Save Up When You Fill Up

Gas Saving Tips

GasSavingsSummer is here, and with it comes summer travel season. For many that means loading up the car and heading out, whether a day trip to local sites or a full-on road trip across the country. It also often means higher gas prices, particularly around holiday weekends.

Thankfully, there are ways to save on gas no matter what you drive (including entering to win a $500 gas card). And while none of them might be a game changer all by itself, adding all of them up can make a big difference.

Keep an eye on inflation

Keeping your tires properly inflated can improve your fuel economy by three percent. Certainly not by a lot, but by enough to make it worthwhile. Some people even suggest over-inflating your tires to reduce drag, but keep in mind that doing so can make it harder to stop and turn, and can make the tire more prone to a blowout. For the correct pressure, check the inside of the driver’s doorjamb.

Sweat it out

For years experts claimed that running the air conditioner sapped power, but didn’t affect fuel mileage. Recent tests—including one done by the popular show MythBusters—have shown otherwise. In fact, running the AC can affect your mileage as much as 25 percent! The key, however, is to keep the AC off while around town, but go ahead and turn it on while on the highway. The reason is that, at higher speeds, the drag caused by open windows will impact your mileage more than the AC will.

It’s about timing

Whenever possible, try to gas up as early in the day as possible during a weekday. This is because most gas stations change their prices around 10 a.m. each day, and they also tend to raise them on the weekends (including Friday). There’s also the fact that cold gasoline (like that pumped in the mornings) is denser than warmer gasoline, meaning that you’ll actually get more gas for your money by filling up when it’s cooler outside due to the way most gas pumps measure flow.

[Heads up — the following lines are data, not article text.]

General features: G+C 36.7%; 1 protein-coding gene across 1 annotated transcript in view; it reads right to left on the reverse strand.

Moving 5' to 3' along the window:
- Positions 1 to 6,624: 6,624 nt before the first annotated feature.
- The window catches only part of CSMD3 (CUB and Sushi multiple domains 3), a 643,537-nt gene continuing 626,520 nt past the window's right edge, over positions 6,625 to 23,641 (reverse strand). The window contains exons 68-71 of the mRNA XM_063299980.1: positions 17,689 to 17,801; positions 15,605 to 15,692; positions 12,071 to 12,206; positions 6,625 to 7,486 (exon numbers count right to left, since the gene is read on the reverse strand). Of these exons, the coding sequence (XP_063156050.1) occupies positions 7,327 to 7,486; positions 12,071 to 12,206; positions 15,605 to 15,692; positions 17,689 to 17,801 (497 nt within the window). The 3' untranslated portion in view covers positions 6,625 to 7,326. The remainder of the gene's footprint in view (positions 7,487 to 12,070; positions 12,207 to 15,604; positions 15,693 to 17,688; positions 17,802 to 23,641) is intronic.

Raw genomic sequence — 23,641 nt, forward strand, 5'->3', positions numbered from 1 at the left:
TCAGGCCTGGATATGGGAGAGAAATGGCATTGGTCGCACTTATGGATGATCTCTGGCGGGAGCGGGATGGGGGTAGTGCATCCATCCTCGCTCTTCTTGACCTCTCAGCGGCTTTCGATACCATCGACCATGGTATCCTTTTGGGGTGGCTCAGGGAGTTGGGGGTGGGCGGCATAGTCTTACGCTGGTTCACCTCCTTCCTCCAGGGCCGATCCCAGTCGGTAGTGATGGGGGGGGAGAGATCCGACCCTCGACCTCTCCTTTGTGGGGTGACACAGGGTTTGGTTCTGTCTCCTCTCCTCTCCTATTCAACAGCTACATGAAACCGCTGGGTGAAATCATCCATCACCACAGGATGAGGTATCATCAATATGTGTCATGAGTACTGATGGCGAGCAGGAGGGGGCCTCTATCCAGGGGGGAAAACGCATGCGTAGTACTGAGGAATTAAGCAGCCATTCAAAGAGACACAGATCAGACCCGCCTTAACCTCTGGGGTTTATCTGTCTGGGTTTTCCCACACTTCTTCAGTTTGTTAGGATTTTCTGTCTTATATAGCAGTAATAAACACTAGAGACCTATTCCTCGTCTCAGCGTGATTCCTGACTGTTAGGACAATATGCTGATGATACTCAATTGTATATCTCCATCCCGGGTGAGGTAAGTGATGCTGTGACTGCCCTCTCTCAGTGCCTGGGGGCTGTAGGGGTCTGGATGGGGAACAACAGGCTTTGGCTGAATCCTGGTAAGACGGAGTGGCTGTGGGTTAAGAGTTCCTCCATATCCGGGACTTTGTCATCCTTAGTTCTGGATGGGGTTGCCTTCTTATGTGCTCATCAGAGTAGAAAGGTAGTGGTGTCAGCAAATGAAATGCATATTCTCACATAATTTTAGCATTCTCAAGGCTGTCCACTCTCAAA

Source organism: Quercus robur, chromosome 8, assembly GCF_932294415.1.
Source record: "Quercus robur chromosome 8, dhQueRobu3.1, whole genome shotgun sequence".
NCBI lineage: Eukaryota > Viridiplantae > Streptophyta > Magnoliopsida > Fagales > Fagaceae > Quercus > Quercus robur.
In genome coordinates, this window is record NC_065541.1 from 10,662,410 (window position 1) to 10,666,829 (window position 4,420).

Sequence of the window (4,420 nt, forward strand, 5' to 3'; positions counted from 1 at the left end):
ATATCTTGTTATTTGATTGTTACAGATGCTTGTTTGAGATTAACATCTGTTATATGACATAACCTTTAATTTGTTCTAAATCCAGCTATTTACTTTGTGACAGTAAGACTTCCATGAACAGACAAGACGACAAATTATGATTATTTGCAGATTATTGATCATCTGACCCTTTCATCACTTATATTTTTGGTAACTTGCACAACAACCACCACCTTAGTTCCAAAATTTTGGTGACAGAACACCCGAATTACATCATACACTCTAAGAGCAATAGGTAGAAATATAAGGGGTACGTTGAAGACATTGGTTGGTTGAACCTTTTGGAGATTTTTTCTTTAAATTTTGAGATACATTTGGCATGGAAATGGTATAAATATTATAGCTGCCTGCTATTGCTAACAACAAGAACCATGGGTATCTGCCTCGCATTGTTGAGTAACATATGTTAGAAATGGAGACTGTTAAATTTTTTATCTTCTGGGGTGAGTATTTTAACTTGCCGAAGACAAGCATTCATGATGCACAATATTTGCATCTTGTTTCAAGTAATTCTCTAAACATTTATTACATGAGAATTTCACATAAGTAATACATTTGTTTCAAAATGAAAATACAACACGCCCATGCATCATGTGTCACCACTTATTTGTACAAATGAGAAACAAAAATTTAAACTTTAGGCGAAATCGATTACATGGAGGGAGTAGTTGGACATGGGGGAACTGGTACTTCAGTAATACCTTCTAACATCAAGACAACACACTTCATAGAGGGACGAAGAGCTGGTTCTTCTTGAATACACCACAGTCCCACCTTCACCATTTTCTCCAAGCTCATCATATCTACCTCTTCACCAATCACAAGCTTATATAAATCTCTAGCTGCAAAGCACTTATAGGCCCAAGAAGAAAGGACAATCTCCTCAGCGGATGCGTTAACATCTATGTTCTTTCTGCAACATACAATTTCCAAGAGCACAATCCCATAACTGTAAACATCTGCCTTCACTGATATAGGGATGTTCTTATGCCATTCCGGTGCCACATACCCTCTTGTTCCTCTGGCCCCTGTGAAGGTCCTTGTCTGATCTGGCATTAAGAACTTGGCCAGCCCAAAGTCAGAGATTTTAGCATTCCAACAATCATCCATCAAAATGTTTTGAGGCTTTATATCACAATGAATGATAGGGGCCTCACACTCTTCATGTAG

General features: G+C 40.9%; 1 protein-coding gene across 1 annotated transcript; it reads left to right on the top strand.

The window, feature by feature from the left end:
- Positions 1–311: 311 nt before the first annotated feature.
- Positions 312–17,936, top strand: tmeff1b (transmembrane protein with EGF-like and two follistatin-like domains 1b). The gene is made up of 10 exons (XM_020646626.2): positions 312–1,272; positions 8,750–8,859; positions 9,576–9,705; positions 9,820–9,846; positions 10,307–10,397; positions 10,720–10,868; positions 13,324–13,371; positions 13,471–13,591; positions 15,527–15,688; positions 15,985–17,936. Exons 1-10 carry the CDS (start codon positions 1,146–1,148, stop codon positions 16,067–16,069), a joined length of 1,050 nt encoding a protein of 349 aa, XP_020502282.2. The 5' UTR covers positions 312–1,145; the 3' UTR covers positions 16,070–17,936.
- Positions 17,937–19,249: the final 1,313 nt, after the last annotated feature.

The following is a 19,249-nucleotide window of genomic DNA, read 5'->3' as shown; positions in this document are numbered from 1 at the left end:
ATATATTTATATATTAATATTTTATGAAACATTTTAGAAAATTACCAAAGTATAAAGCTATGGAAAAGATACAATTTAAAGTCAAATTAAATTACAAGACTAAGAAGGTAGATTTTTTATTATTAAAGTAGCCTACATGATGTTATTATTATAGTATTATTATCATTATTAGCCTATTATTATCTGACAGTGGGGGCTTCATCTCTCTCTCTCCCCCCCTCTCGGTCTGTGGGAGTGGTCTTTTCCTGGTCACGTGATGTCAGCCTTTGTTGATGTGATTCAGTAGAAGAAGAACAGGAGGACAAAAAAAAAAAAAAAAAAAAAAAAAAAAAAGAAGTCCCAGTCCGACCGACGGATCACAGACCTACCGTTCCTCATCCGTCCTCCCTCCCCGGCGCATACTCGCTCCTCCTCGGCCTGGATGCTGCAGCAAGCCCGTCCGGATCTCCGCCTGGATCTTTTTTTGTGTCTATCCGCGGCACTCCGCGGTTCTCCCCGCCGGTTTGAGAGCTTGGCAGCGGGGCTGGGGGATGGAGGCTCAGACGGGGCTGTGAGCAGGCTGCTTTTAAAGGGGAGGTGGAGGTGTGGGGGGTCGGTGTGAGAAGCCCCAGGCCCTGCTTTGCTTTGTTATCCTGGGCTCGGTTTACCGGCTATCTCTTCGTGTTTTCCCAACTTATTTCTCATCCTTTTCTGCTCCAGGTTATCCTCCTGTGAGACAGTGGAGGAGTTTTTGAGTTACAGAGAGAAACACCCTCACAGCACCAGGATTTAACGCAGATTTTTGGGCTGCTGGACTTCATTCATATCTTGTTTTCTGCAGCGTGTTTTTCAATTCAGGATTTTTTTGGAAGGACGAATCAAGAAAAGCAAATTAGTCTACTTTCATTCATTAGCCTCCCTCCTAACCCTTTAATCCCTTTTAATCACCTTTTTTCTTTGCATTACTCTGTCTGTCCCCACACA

Slow it down

Mashing the accelerator from stoplight to stoplight, or even just steadily accelerating despite the fact you’ll have to stop soon anyway, is one of the biggest wastes of gas when driving around town. If you know the light ahead of you is red, take your foot off the accelerator sooner and let the car coast instead. And when the light turns green, let it coast forward a second or two before applying the accelerator. 

When on the highway, keep in mind that most cars hit their maximum efficiency at around 55 miles per hour. Even driving just 65 can reduce your efficiency by as much as 15 percent. So if you’re dedicated to saving on gas, set the cruise (and make sure to stay in the right lane, too!).

Master maintenance

Making sure the oil is changed (and is the correct type of oil for the engine), getting tune ups when needed, and ensuring your vehicle is in tip-top shape can make a huge difference. In fact, the U.S. Department of Energy estimates that something as simple as a faulty oxygen sensor can affect your mileage by as much as 40 percent!

Find deals and discounts

Some grocery stores have their own affiliated gas stations, or have partnered with one, to offer discounts related to how much you spend on groceries. And the savings can be quite substantial—so much so that, if you have a long commute, it might be worth it to switch stores. (True story: I once got premium gas for my car at 10 cents per gallon thanks to one of the programs.) You can also utilize smartphone apps such as GasBuddy or AAA’s Triptik to find the lowest local prices.

Lighten up

Every bit of extra weight you have in your car reduces your mileage. While you’ll certainly want to keep the spare tire and jack in there, make sure you’re not hauling around a bunch of items you don’t really need. This is especially true of pickup trucks—if you’re not using the tools or that big toolbox sitting your truck bed, take them out until you do need them.

This isn’t an all inclusive list by any means (e.g., you pickup truck drivers can go ahead and leave the tailgate closed) and you could certainly save more on gas by getting a hybrid or plug-in electric vehicle. But following these tips is almost guaranteed to save you money down the road.

Mark Dye

About the author: Mark Dye

Mark Dye has been writing articles, recording podcasts, and putting together books on personal finance for nearly a decade. His work has been recognized by the American Bankers Association and the Institute for Financial Literacy, and received an 2011 APEX Grand Award for Writing. Follow Mark on Google+.

Contact: Mark Dye


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